Colombo—Sri Lanka announced Wednesday it would start hanging drug criminals, ending a near-half century moratorium on capital punishment as officials promised to “replicate the success” of the Philippine drug war.
Philippine President Rodrigo Duterte’s brutal war on drugs since coming to power in 2016 has left thousands of people dead and prompted allegations of crimes against humanity.
Sri Lankan President Maithripala Sirisena told the cabinet he “was ready to sign the death warrants” of repeat drug offenders and deploy the military to tackle drug crime, a government spokesman said Wednesday.
“From now on, we will hang drug offenders without commuting their death sentences,” Rajitha Senaratne said.
“We were told that the Philippines has been successful in deploying the army and dealing with this problem. We will try to replicate their success,” he said.
Sri Lanka has commuted death sentences for serious crimes to life in prison since 1976 when the last execution took place.
Senaratne said there were 19 drug offenders whose death sentences had been commuted to life. It was not clear if they would be hanged under the government’s policy shift.
Amnesty International responded swiftly urging Colombo not to press ahead.
“Sri Lanka must pull back from any plans to implement the death penalty and preserve its longstanding positive record on shunning this cruel and irreversible punishment,” the London-based rights group said in a statement.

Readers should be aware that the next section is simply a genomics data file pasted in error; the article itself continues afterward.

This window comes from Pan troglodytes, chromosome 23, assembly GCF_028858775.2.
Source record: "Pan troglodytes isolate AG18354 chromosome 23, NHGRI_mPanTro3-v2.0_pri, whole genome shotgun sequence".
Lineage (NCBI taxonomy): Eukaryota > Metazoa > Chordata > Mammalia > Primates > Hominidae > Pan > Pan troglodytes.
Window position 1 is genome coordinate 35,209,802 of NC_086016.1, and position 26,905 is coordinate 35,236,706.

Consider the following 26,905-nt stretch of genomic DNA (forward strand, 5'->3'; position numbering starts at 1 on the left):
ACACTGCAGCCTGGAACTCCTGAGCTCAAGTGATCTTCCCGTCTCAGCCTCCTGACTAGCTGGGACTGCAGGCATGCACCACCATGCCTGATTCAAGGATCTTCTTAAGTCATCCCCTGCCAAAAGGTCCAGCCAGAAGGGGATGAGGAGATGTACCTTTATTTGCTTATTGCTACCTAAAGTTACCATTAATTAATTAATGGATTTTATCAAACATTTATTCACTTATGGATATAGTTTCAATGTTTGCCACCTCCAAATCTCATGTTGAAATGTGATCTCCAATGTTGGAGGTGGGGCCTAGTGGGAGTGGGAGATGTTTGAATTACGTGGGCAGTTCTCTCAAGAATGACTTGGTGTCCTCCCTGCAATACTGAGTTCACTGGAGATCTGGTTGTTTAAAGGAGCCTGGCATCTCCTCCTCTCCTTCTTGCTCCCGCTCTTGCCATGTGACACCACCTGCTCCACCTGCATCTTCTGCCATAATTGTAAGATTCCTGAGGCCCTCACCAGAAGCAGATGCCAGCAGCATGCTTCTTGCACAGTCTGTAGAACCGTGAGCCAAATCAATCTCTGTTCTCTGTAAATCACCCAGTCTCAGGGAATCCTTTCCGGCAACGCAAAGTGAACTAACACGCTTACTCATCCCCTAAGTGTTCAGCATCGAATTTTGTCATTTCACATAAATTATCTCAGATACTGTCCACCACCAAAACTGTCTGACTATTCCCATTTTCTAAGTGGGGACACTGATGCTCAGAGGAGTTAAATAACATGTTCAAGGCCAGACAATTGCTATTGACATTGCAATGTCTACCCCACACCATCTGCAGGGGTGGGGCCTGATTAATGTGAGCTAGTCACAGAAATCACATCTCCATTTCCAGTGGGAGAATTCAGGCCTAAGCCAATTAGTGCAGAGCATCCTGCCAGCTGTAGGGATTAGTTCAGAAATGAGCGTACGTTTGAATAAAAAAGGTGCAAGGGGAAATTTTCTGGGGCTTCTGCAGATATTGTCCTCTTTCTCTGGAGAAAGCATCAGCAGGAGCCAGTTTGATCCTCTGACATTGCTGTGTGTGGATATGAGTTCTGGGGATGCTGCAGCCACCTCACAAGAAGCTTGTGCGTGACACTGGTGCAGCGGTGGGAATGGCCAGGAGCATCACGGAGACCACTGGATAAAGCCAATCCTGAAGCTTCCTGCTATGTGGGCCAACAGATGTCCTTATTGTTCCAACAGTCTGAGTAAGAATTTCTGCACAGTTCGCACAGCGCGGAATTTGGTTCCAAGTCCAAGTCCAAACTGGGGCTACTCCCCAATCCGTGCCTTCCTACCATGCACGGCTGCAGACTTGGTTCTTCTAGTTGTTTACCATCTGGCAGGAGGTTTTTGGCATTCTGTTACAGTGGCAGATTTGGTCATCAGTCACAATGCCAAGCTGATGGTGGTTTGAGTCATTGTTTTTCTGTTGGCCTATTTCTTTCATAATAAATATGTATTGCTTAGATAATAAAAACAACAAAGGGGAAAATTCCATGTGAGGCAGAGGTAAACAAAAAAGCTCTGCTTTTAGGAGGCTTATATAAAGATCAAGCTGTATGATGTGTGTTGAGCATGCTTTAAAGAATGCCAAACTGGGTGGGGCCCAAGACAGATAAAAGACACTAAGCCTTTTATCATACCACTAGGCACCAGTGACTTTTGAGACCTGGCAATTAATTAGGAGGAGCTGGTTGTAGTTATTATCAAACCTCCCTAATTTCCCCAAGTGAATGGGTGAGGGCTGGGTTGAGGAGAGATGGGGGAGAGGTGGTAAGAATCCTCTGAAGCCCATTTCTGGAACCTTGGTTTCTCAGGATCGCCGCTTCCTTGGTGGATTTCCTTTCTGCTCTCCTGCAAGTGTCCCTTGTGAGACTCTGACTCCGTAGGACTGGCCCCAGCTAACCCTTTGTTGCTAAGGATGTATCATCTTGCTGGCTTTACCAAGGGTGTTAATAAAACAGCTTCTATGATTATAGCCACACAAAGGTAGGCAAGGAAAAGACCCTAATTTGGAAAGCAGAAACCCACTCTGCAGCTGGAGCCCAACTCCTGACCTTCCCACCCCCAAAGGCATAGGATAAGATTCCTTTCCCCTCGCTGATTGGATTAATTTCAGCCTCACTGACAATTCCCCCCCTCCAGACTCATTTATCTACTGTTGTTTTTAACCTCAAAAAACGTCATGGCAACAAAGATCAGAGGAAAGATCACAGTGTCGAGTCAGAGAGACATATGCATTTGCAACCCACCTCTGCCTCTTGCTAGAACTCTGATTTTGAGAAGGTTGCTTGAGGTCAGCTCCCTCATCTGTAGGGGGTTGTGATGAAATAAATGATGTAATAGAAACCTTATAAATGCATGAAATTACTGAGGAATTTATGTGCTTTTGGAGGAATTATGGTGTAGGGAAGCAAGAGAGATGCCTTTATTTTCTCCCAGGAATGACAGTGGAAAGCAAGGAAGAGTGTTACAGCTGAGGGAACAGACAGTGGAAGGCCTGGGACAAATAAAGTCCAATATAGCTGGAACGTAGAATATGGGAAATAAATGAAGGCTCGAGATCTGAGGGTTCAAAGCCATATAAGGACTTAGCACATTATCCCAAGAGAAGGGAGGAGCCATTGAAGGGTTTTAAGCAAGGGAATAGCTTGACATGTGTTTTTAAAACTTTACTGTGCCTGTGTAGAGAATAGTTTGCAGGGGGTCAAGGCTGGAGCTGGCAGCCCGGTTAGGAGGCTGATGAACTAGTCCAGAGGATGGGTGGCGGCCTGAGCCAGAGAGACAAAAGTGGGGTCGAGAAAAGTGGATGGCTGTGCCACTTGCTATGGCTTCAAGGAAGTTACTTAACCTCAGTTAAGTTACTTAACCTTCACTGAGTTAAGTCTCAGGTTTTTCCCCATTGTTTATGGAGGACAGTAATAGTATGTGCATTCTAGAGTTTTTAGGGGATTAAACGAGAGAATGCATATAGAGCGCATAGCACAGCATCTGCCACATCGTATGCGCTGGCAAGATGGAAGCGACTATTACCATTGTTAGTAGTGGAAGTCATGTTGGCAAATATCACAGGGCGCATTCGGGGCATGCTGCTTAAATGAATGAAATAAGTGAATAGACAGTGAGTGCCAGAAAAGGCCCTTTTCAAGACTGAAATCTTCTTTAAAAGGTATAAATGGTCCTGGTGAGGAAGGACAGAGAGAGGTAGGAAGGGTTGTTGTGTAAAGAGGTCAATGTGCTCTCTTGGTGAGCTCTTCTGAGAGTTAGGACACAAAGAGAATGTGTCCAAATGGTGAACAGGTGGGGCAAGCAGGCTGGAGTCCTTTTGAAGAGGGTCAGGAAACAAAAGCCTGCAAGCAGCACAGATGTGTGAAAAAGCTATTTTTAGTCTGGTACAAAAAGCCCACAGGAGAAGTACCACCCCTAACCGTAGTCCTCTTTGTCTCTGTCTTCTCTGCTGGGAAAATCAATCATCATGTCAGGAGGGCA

But Sri Lankan authorities say a tougher approach is needed to combat what they say is an increase in drug-related crime.
Senaratne cited a case this week where a convicted drug dealer, whose death sentence was commuted to life, had arranged the import of 100 kilograms (220 pounds) of heroin from behind bars.
The government has not spelt out how it will deploy troops, but in the past, they have been used to reinforce local police in riot control.
Duterte ran on a law-and-order platform that included promises to kill thousands of people involved in the drug trade, including officials.
Authorities have acknowledged killing more than 4,200 drug suspects who resisted arrest. But rights groups say the actual number of dead is at least triple that.